B2.041 Metabolism and its Regulation Pt. 1 Flashcards Preview

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Flashcards in B2.041 Metabolism and its Regulation Pt. 1 Deck (55)
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1

what is caloric homeostasis?

in both the fed state and fasting, a healthy body keeps the same amount of "calories" available in the blood

2

what are calories?

fuel that can be metabolized to do work

3

what are the negative consequences of having too much fuel in the blood?

generation of too many electrons via oxidation that react with oxygen to produce ROS

4

what types of fuel does the body utilize?

carbs (glucose, fructose, galactose)
fat (triacylglycerols, free fatty acids, ketone bodies)
protein (20 amino acids)

5

where are fuels primarily stored?

liver (glycogen)
adipose (triacylglycerol and triglycerides)

6

what drives the starve-feed cycle?

increase in ADP concentrations drives fuel oxidation and oxygen consumption (respiration)

7

define glycolysis

conversion of glucose to pyruvate or lactate

8

define glycogenesis

conversion of glucose to glycogen

9

define lipogenesis

conversion of carbon of glucose and amino acids to fat

10

what is the function of the pancreas in the well fed state?

pancreatic B cells produce insulin

11

how does the liver process fuel in the well fed state?

liver is glycogenic, glycolytic, and lipogenic

12

how does the muscle process fuel in a well fed state?

muscle is glycogenic

13

how does adipose tissue process fuel in a well fed state?

adipose is lipogenic and stores TAG

14

how do red blood cells derive energy?

need constant supply of glucose for anaerobic respiration, no mitochondria

15

what is the function of the pentose phosphate pathway?

produces NADPH
NADPH is a reducing agent that keeps glutathione reduced and fights oxidative stress

16

list the glucose transporters and their locations in the body

GLUT1- RBC
GLUT2- liver
GLUT3- brain tissue
GLUT4- adipose, muscle, heart

17

how do blood glucose and liver glucose compare?

very similar bc all blood filtered through liver via portal vein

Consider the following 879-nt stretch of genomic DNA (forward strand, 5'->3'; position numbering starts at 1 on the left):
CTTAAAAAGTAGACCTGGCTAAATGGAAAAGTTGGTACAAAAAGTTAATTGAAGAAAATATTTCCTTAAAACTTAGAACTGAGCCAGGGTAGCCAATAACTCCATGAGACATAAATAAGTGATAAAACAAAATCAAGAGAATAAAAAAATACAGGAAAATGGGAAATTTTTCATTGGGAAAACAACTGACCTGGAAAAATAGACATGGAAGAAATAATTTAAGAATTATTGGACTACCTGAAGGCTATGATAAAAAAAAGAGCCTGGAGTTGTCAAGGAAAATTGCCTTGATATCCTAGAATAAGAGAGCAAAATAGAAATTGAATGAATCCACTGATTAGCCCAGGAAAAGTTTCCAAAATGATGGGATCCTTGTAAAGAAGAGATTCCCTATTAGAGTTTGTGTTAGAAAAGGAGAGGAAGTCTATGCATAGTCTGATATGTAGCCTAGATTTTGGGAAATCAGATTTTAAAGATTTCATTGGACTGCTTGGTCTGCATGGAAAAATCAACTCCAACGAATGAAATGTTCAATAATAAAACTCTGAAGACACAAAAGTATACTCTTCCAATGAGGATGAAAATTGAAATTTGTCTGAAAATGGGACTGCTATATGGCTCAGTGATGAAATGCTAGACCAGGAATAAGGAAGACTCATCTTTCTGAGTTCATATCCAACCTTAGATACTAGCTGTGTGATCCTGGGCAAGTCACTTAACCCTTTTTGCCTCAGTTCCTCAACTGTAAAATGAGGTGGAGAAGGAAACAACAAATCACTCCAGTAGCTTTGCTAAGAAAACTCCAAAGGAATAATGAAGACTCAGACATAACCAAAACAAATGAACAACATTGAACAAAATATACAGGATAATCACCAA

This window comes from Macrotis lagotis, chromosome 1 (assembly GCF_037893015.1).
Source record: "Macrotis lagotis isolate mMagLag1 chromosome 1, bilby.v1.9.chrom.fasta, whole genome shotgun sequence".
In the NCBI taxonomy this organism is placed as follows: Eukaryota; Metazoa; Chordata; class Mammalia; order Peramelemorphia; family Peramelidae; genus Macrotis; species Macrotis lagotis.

18

what do glucuronides do?

solubilize insoluble compounds

19

how does the body lower the amount of fuel in the blood during the well fed state?

synthesis and storage of glycogen in the muscle and liver
synthesis of fat in the liver, release of fat into the blood, uptake and storage of fat in the adipose tissue

20

what state is the body locked in during obesity?

fed state
due to overconsumption of high energy fuels

21

what is the relationship between insulin and glucagon in obesity?

insulin is very high
glucagon is very low
high I/G ratio
drives fat synthesis

22

what is the rate limiting enzyme for fatty acid synthesis?

acetyl CoA carboxylase

23

what is lipogenesis from glucose?

occurs in liver in well fed state
requires lots of glucose for glycolysis to produce pyruvate and for the pentose phosphate pathway to produce NADPH

24

why does lipogenesis require mitochondria?

formation of citrate which carries acetyl groups from the mitochondrial matrix space to the cytosol for fatty acid synthesis

25

for what tissues is glucose a primary fuel?

brain, RBCs, white muscle, kidney medulla, macrophages

26

for what tissues are fatty acids an important fuel?

heart, skeletal muscle, liver, kidney

27

why are ketone bodies important?

4 carbon compounds made from fatty acids
water soluble fat calories
important in heart, skeletal muscle, and kidney

28

for what tissues are amino acids an important fuel?

liver and gut (glutamine)

29

what is the distinction between heavy calories and light calories?

heavy calories: 1 lb of glycogen = 4 lbs total due to water uptake
light calories: 1 lb of fat = 1 lb due to fat being dry and not taking up water

30

when does hepatic gluconeogenesis become important during starvation?

increases before exhaustion of hepatic glycogen
begins rising at 4 hours and peaks at 2 days